‘Magic mirror’: Hidden image revealed in reflection of centuries-old artifact
Okay, so when I first saw this headline, I was confused. I somehow thought a Magic Mirror was one of those incredibly fancy pieces of at-home gym equipment. I clicked mostly to resolve my confusion but was drawn into the story right away. For those not in the know (like myself) Magic Mirrors date back to the Han Dynasty in China wherein polished bronze, not glass, was used to make mirrors. CNN describes the complex and difficult process here:
To create the mysterious effect, artisans began by casting images, words or patterns onto one side of a bronze plate. Scientists believe they then scratched and scraped the plain surface on the other side, before polishing it until it became reflective like a conventional mirror. Because the plate was of varying thickness, due to the embossed design, the process created very slight changes in curvature on the seemingly blank mirrored side. A mercury-based substance was then used to make additional surface stresses that were invisible to the naked eye but matched the elaborate patterns on the back, according to an article in the UNESCO Courier journal.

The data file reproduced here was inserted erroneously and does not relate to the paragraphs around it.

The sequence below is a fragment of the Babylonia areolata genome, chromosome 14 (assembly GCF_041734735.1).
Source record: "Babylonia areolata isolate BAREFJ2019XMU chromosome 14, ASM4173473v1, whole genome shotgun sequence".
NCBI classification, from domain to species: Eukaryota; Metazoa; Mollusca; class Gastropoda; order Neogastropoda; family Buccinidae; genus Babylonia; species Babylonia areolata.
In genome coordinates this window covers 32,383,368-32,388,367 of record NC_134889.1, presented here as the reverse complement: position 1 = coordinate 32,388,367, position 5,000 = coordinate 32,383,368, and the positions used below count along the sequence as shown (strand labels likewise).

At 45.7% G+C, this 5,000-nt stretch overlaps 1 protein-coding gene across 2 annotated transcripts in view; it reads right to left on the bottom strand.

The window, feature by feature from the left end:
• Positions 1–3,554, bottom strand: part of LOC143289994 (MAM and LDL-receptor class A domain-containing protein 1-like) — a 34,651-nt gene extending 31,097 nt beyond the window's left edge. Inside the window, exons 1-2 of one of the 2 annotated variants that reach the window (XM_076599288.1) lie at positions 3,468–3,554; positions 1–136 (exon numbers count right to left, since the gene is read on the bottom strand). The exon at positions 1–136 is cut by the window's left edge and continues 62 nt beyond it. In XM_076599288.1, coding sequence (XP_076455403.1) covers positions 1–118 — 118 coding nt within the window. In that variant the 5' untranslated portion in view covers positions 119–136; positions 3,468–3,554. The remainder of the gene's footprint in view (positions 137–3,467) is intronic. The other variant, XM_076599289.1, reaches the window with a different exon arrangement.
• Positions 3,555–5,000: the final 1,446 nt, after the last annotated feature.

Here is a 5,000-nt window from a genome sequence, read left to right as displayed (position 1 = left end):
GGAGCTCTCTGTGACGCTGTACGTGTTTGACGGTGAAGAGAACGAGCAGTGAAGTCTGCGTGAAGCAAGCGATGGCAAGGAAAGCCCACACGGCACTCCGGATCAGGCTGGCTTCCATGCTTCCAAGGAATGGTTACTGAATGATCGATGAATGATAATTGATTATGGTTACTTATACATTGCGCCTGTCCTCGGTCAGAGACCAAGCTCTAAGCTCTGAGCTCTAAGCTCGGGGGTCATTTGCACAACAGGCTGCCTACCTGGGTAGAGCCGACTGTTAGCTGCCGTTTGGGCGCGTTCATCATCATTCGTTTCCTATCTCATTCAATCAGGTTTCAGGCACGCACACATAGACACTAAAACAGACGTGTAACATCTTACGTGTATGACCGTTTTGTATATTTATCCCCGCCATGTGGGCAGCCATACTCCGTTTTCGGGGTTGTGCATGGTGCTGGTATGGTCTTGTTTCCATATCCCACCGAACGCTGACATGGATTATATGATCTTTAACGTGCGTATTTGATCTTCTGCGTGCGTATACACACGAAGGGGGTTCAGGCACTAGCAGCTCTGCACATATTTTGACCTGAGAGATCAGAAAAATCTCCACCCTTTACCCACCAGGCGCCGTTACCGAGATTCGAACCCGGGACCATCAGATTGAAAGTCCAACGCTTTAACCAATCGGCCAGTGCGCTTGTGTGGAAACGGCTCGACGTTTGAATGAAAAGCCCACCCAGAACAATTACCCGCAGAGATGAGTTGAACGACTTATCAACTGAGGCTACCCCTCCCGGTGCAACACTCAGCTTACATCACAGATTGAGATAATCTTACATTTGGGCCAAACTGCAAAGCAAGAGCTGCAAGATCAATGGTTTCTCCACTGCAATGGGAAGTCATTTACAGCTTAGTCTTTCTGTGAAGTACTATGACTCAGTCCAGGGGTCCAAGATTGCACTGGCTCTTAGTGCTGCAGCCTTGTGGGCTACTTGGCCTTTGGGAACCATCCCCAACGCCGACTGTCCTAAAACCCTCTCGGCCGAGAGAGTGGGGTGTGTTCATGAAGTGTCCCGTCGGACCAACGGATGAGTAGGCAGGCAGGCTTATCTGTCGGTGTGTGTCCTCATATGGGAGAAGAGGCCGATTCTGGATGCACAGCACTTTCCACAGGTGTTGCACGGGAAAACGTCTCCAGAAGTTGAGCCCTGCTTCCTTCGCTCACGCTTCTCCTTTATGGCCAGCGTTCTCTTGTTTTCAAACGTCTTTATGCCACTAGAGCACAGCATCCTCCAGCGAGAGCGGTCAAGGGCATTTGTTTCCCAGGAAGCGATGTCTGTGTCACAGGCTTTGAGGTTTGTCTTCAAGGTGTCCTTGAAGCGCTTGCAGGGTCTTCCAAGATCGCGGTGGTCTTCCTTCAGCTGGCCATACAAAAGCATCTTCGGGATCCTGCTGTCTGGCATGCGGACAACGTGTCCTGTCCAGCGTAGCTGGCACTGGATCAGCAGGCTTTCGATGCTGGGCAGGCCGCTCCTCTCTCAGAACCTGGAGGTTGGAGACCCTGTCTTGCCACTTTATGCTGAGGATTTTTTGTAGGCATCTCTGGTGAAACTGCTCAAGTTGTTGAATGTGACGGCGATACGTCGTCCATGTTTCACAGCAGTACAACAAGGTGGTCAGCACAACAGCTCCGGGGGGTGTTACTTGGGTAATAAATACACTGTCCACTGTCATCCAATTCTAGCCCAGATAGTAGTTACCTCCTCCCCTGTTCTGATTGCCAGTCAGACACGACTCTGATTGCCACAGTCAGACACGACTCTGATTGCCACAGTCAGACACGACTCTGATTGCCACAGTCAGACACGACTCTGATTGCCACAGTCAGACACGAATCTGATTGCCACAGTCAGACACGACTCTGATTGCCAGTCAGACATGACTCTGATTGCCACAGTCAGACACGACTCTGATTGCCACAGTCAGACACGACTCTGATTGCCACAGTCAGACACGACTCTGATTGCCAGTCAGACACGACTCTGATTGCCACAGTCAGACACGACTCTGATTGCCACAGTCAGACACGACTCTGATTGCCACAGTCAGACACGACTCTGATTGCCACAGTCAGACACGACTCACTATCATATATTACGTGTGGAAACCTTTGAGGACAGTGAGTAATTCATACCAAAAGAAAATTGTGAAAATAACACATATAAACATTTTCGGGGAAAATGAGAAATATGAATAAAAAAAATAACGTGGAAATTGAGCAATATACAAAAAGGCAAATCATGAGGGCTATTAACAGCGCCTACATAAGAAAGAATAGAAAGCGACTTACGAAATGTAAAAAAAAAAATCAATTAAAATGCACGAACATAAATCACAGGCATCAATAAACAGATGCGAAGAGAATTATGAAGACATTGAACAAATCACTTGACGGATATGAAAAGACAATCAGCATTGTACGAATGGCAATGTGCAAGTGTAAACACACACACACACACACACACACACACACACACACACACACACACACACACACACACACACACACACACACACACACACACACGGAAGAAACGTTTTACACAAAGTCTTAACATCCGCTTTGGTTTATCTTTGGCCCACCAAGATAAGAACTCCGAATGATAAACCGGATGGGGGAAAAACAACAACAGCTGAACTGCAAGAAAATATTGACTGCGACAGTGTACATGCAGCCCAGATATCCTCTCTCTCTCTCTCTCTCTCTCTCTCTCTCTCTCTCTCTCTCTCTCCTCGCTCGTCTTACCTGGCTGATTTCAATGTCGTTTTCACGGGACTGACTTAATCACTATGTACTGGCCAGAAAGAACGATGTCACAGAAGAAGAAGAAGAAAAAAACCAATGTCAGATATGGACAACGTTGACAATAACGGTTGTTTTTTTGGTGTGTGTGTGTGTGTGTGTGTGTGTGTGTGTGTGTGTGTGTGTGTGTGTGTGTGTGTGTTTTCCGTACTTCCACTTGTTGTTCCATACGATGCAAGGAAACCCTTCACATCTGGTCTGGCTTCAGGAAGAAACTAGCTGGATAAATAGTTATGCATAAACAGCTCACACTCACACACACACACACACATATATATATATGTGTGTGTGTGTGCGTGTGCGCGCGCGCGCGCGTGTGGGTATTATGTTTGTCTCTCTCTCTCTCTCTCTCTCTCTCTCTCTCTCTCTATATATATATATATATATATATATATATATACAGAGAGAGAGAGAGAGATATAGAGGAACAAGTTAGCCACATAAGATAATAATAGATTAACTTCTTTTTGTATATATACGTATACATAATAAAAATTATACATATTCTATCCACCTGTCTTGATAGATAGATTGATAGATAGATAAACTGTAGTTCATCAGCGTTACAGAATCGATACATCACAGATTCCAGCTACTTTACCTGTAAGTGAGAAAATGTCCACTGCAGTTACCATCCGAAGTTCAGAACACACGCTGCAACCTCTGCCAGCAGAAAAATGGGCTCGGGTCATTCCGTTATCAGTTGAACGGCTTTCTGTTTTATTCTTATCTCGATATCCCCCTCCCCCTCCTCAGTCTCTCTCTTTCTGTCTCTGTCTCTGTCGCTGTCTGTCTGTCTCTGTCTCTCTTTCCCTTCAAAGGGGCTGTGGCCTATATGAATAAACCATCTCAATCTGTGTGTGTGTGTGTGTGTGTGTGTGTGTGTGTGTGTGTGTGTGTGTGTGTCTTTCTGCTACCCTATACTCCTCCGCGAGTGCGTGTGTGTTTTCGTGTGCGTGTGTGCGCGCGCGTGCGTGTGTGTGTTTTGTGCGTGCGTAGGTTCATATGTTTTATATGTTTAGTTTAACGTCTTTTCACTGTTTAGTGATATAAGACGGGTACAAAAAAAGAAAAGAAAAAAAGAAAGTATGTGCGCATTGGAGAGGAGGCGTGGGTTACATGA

When sunlight hits the reflective surface in a certain way, a hidden image — matching the design on the back — would be revealed, giving the illusion that light was passing right through the mirror. For this reason, they are known in Chinese as “transparent” or “light-penetration” mirrors. (In the case of the Cincinnati Art Museum’s discovery, however, a second metal plate was likely soldered onto the back, leaving the original embossed Buddha concealed inside.)
After reading about how these mirrors were created, and how so much of the final product revolved around the maker’s specific techniques, all of which are still not fully understood, it was no surprise that finding one in storage at the Cincinnati Art Museum was so exciting. If you’re in the area, go check it out!
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